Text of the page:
COVID-19, for all of the challenges it presents, has created the need and opportunity for rapid advances in digital experiences. Companies of all sizes have been required to take a closer look at their digital strategies, the impacts of digitization on their operating models, and to react. Businesses that rely on face-to-face interactions have had significant changes to make as Canadians increasingly require and demonstrate a “digital-first” preference
From a payment perspective, the move to digital payment options has been underway for some time; we have observed steady declines in the use of cash and cheques for years. COVID-19 has accelerated a preference for digital payment options, highlighting the security, speed, and convenience benefits of paperless payments.
At the point-of-sale (POS), fast, safe, convenient contactless payment continues to replace cash. In 2019, digital payments (credit and debit) grew by 10 percent to represent 75 percent of total transactions; cash payments declined by nine percent to represent 22 percent of total transactions. In 2019, Canadians made close to five billion contactless card payments and four billion cash payments at point-of-sale. A survey by Payments Canada in May demonstrated that consumer POS payment preferences have accelerated as a result of COVID-19. In early April, the credit networks increased the contactless tap limits from $100 to $250, dramatically increasing the number of transactions that can be paid for with a tap.
Our survey showed that 42 percent of Canadians avoided shopping at places that didn’t accept contactless payments, and 52 percent tried not to exceed the contactless limit when buying something in-store.
Our survey showed that 42 percent of Canadians avoided shopping at places that didn’t accept contactless payments, and 52 percent tried not to exceed the contactless limit when buying something in-store. Just over 60 percent of Canadians surveyed reported using cashless frequently than pre-COVID-19, and ATM withdrawal volumes decreased by more than 50 percent relative to 2019.
Consumer use of cheques also continues to drop significantly, with a 24 percent decrease in volume between 2018 and 2019. Canadians are turning more frequently to digital payment options, especially for P2P payments. Interac released information in May demonstrating a dramatic increase in first time Interac e-Transfer users, and record e-Transfer transaction volume in April.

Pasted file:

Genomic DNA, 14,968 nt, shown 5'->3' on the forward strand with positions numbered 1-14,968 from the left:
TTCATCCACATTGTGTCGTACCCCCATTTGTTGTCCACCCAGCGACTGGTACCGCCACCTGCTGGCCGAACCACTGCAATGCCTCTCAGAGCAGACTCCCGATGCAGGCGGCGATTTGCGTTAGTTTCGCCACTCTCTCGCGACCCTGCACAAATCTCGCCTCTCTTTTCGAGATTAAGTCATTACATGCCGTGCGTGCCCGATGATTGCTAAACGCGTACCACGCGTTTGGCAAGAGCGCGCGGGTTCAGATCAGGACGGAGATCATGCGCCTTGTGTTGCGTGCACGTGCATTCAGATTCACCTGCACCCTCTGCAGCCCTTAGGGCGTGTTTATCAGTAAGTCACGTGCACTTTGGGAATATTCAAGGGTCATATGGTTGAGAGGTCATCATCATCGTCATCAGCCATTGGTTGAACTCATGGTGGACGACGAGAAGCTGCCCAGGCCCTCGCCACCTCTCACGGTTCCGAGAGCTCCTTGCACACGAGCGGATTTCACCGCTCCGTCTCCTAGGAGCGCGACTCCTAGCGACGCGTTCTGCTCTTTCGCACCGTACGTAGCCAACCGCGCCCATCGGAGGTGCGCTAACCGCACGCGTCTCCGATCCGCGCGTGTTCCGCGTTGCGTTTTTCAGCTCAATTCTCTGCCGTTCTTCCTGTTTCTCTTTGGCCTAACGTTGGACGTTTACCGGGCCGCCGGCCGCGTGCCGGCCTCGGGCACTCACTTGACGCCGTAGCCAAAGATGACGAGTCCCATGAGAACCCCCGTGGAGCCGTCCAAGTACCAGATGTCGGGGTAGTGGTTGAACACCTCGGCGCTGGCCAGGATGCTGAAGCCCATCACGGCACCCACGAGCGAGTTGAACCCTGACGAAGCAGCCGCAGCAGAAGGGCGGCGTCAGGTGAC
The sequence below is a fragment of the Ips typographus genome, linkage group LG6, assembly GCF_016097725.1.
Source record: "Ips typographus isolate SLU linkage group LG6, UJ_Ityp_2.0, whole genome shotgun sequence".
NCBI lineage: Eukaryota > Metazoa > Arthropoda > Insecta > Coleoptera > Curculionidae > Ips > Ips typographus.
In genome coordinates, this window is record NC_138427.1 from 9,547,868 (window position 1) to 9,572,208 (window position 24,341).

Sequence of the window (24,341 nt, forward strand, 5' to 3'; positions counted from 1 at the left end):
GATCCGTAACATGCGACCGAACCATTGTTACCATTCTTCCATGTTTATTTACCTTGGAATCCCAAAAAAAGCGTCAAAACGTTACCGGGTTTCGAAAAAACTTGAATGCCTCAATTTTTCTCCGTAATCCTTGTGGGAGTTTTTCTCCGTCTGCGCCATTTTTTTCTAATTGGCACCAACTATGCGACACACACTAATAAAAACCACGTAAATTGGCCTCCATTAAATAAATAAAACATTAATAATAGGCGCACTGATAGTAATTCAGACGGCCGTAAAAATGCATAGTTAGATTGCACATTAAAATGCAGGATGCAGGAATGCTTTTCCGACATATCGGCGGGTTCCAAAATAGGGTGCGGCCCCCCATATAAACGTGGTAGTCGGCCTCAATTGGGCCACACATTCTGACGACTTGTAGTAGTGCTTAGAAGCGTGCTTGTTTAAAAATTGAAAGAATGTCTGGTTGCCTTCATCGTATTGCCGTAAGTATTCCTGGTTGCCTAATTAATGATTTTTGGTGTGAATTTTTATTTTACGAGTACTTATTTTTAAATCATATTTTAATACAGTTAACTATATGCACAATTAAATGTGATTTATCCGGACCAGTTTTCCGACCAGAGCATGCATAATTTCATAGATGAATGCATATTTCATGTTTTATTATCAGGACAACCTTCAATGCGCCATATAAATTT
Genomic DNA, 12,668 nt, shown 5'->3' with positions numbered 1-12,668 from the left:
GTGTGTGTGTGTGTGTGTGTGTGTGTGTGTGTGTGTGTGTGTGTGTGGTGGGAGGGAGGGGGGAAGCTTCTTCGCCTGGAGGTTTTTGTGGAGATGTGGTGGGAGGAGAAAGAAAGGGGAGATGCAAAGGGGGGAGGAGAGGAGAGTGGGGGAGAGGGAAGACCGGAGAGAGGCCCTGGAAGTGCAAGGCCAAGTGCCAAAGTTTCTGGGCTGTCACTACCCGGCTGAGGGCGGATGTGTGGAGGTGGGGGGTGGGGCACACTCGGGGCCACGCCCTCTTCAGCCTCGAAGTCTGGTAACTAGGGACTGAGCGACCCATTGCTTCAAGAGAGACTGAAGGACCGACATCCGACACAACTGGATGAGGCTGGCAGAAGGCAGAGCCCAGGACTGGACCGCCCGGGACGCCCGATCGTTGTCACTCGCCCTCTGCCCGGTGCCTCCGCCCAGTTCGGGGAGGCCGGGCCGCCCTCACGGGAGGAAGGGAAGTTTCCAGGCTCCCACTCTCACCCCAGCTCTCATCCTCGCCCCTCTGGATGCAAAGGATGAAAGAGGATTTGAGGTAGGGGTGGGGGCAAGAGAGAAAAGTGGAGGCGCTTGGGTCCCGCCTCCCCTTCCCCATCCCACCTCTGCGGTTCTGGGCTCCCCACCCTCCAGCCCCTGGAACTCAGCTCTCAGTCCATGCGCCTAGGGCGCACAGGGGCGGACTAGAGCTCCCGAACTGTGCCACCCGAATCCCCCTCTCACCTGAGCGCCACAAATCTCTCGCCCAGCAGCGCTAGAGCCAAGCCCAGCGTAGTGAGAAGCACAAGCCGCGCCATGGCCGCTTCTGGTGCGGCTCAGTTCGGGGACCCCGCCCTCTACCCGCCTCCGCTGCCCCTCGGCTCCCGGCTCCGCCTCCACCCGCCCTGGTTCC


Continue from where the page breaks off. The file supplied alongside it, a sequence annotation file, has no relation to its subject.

Almost 8.8 million Canadians have received Canadian Emergency Response Benefit payments, resulting in 39 million payments as of September 19. As a result of an industry-wide effort to allow Canadians to register online to receive these benefits digitally, about 90 percent of these payments have been made using direct deposit rather than cheque. Direct deposit is a much faster, secure, and more convenient method of payment allowing recipients to receive benefits directly into their bank account.
As a result of COVID-19, Canadians have become reliant upon fast, safe, convenient, remote payment experiences. Canadians have benefited from increased access to digital payments through existing and new channels – from in-app options to smart home assistants (in 2019, 15 percent of Canadians made purchases via gaming consoles and home assistants like Google Home ). Initiatives like the government’s Digital Main Street and Go Digital programs are providing Canadian businesses with improved access to the tools needed to meet Canadians’ digital payment needs and expectations.
Ongoing digital innovation in payments will continue to provide benefits for Canadian businesses and consumers. Payment system stakeholders are aware that the availability of payment options can determine how and where Canadians choose to shop. We understand the importance of a secure and frictionless payment experience that meets consumer expectations for Canadian businesses of all sizes. And we recognize the value of data-driven insights from digital payments that provide businesses with a competitive edge.
Payments Canada has heard clearly from SMEs that efficiency and a wider selection of payment options are important. The launch of Canada’s Real-Time Rail in 2022 will support the introduction of real-time, irrevocable, secure, data-rich payment options that can help to lower operational costs and boost bottom-line returns over time. Canadian SMEs are encouraged to visit modernization.payments.ca to learn more about the Real-Time Rail and ISO 20022, the message standard that will support data-rich payments.
Canadian SMEs are encouraged to visit modernization.payments.ca to learn more about the Real-Time Rail and ISO 20022, the message standard that will support data-rich payments.
Tracey Black, President, and CEO, Payments Canada
Tracey Black is the President and CEO of Payments Canada. Building on the organization’s past success, Tracey provides the leadership to define the next stage of Payments Canada’s evolution, supporting the payment needs of Canadian consumers and businesses and empowering a new era of modern payments.
Prior to Tracey’s appointment as President & CEO in March 2020, and since joining the organization in November 2018, Tracey was the Executive Director of Modernization, responsible for leading the modernization of the Canadian core clearing and settlement payment infrastructure.
Tracey has held executive roles at TD Canada Trust and RBC Royal Bank and has consulted extensively in the financial services industry as an independent consultant, and with McKinsey & Company. Previously, Tracey was the President of GFH Group Inc, where her responsibilities included the launch of chip cards (or smart cards) in Canada.
Tracey has more than 20 years of professional experience with extensive industry knowledge and deep expertise in payments strategy and innovation.